Seeing everybody on the opposite side as an enemy

Seeing everybody on the opposite side as an enemy

We all know that the ruling Justice and Development Party (AK Party) has a high concern for survival.

As a matter of fact, they are quite right. Coup d’état attempts, their party closure law suit, military memorandums… The past 11 years have not been easy.

However, on the other hand, the AK Party has also consolidated its power; especially after 2009 and mostly after the 2010 Sept. 12 referendum, the possibility of the AK Party government being terminated in an unlawful way or undemocratic way has gone down to almost zero.

We, those who view from outside, see it like this, but obviously the view is different from near Prime Minister Recep Tayyip Erdoğan. Erdoğan and his close aides, who, almost from the first day, interpreted the demonstrations related to the Gezi Park as “against Erdoğan.”

Of course the demonstrators did not have such a view as, “Erdoğan is a good person but his aides present us wrongly to him.” They are shouting in crowds “Erdoğan, resign.” As a matter of fact, it is no exaggeration to say that the main “hate person” in the demonstrations is Prime Minister Erdoğan.

It is very natural indeed for politicians especially politicians who have ruled the country for more than 10 years to have as many dislikes as likes. Erdoğan is not a politician who wouldn’t know this. But apparently, he interprets the voices rising from the square as “They are not only against my style; they are against my existence in this world.”

It was already obvious that his interpretation was like this from the first days through the words of his advisor Yalçın Akdoğan, who said, “We will not let you devour Erdoğan.” There are indeed people who want to “devour Erdoğan.” They do exist but it is questionable whether they are big enough to do so. Actually, the fact that the country’s main opposition party, the Republican People’s Party (CHP), can in no way take strength from the Gezi activists, moreover the fact that they are being excluded, further weakens those who want to “devour Erdoğan.”

However, the AK Party acts based on analyses that are just the opposite of what I see from where I stand. Yesterday, we read in Abdülkadir Selvi’s column in yesterday’s daily Yeni Şafak that the prime minister at his party’s central executive body MKYK delivered a speech that can be summarized as “Fight until the end.” He finished his speech with verses taken from the prayer that the Otttoman Janissary march recites. I am sure this political stream knows very well from the days of Feb. 28 how to see enemies at every corner, how to start a war with non-existent windmills, and how to see its own citizen not as a rival but as an enemy.”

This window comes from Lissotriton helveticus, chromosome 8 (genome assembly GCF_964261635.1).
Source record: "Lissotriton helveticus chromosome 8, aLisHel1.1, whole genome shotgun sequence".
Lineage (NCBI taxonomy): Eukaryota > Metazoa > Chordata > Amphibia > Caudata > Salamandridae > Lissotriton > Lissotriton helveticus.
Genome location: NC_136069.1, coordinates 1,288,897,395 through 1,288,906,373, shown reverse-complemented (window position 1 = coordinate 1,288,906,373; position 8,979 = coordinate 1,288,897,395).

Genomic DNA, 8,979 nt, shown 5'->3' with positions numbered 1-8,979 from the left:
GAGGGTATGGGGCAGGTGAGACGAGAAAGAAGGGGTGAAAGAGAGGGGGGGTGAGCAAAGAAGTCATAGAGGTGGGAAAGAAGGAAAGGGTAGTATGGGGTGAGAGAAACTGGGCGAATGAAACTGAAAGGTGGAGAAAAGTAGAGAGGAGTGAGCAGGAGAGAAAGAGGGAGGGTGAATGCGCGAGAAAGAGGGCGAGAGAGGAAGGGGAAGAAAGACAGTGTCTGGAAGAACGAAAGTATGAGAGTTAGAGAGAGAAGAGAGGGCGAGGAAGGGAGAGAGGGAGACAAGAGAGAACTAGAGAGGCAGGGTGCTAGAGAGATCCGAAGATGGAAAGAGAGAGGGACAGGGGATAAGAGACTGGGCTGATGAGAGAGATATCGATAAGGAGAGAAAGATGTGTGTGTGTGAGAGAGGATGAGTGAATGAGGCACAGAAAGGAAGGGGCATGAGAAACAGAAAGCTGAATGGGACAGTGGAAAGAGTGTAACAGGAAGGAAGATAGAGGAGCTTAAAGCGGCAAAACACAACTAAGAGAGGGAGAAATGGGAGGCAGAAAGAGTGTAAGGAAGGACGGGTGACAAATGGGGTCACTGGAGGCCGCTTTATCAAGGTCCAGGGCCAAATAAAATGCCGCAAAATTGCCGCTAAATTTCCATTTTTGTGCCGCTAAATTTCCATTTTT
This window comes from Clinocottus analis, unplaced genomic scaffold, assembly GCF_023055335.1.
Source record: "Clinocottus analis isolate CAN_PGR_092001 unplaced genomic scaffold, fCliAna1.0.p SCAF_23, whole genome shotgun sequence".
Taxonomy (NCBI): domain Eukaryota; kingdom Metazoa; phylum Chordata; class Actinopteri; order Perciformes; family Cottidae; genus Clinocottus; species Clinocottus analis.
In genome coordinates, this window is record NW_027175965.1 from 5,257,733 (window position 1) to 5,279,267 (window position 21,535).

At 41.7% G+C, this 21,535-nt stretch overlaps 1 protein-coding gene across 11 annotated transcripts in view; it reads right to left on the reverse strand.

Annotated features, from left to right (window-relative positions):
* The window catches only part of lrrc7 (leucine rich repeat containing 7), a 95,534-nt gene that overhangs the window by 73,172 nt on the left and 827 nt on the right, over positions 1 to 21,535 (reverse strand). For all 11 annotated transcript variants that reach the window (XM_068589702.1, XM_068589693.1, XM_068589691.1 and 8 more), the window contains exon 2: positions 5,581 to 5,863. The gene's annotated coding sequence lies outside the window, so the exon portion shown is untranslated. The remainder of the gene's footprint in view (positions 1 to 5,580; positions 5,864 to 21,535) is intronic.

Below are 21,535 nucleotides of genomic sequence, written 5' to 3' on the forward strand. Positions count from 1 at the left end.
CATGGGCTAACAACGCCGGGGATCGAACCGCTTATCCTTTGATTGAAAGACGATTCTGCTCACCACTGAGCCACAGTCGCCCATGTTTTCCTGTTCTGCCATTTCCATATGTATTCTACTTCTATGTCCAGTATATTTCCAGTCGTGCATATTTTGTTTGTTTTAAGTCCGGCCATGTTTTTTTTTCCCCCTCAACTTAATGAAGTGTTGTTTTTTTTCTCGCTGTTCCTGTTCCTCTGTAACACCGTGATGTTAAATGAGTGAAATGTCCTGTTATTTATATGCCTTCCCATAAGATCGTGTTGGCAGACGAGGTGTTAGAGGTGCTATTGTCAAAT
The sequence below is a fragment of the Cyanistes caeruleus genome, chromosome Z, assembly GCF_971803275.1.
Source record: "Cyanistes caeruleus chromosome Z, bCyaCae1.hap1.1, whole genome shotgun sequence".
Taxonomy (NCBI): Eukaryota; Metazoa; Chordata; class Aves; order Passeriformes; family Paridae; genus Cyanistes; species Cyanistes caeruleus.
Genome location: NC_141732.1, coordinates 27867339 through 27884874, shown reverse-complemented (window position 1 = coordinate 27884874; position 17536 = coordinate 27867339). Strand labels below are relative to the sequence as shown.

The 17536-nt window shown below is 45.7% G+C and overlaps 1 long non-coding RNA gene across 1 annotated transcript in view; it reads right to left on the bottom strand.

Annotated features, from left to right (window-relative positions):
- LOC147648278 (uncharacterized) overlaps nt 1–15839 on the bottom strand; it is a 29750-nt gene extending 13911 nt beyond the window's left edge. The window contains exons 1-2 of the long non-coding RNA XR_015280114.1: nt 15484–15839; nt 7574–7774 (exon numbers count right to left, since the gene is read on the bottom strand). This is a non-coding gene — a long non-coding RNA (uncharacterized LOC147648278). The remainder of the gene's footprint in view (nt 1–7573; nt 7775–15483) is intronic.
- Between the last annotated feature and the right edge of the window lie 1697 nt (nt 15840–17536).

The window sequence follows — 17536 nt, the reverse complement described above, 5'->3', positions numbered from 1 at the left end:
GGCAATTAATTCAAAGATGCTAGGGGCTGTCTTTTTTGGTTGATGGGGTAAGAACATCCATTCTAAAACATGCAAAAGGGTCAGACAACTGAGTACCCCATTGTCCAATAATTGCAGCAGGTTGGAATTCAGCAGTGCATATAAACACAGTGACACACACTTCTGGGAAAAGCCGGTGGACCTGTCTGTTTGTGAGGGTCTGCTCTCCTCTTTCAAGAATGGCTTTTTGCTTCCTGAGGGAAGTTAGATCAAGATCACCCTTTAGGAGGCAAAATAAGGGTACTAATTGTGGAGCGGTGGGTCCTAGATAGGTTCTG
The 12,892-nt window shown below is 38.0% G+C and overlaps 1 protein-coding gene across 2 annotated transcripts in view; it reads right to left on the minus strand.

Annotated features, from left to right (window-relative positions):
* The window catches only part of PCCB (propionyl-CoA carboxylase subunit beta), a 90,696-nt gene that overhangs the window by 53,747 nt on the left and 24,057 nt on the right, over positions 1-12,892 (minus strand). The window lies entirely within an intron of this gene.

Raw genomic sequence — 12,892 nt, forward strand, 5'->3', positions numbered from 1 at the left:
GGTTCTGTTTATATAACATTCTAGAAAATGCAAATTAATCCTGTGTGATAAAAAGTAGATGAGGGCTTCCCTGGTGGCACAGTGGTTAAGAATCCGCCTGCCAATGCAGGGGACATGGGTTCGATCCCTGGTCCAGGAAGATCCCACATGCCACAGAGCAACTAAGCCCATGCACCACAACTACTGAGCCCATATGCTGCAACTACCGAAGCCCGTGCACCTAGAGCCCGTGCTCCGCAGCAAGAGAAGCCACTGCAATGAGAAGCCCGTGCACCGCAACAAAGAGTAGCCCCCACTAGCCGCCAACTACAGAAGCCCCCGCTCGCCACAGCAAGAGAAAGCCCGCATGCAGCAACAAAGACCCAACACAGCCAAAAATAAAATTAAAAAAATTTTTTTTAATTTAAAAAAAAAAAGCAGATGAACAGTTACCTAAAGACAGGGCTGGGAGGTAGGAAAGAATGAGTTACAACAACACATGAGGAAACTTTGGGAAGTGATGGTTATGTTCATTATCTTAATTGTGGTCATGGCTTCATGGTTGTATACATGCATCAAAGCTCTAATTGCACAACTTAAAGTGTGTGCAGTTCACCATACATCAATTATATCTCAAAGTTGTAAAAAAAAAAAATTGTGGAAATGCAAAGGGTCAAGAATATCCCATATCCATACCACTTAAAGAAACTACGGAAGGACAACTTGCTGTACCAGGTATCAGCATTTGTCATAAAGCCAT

But, as you can see, today everything is vice versa. There is an opposition that does not have a political party and that looks as if it will not have a political party affiliation. And the prime minister is conducting election propaganda against this opposition. He will hold town square rallies, if needs be, he will go from one city to the other; whereas there is no enemy over there. Maybe an opponent but it is not the enemy.

Triple analyses of the PM

We learn of this analysis of the prime minister about the Gezi incidents through Abdülkadir Selvi’s column:
“The reasons for these incidents are:

1- Resolution process: They are uncomfortable about the resolution process. But we are determined in this matter. We will do it.

2- Economic development: I have throttled the interest rate lobby. I have pulled it down to less than 5 percent. I have taken the economy from the interest rate and handed it over to the real economy. There is a segment in this country that strives on interest rates. They are the ones behind these incidents.

3- Because we are an international actor: The external connections, foreign supporters of these are uncomfortable that we are an international actor.”

The prime minister apparently sees what is going on as such. I wonder how those living in tents at Gezi Park see it?

İsmet Berkan is a columnist for daily Hürriyet in which this piece was published June 11. It was translated into English by the Daily News staff.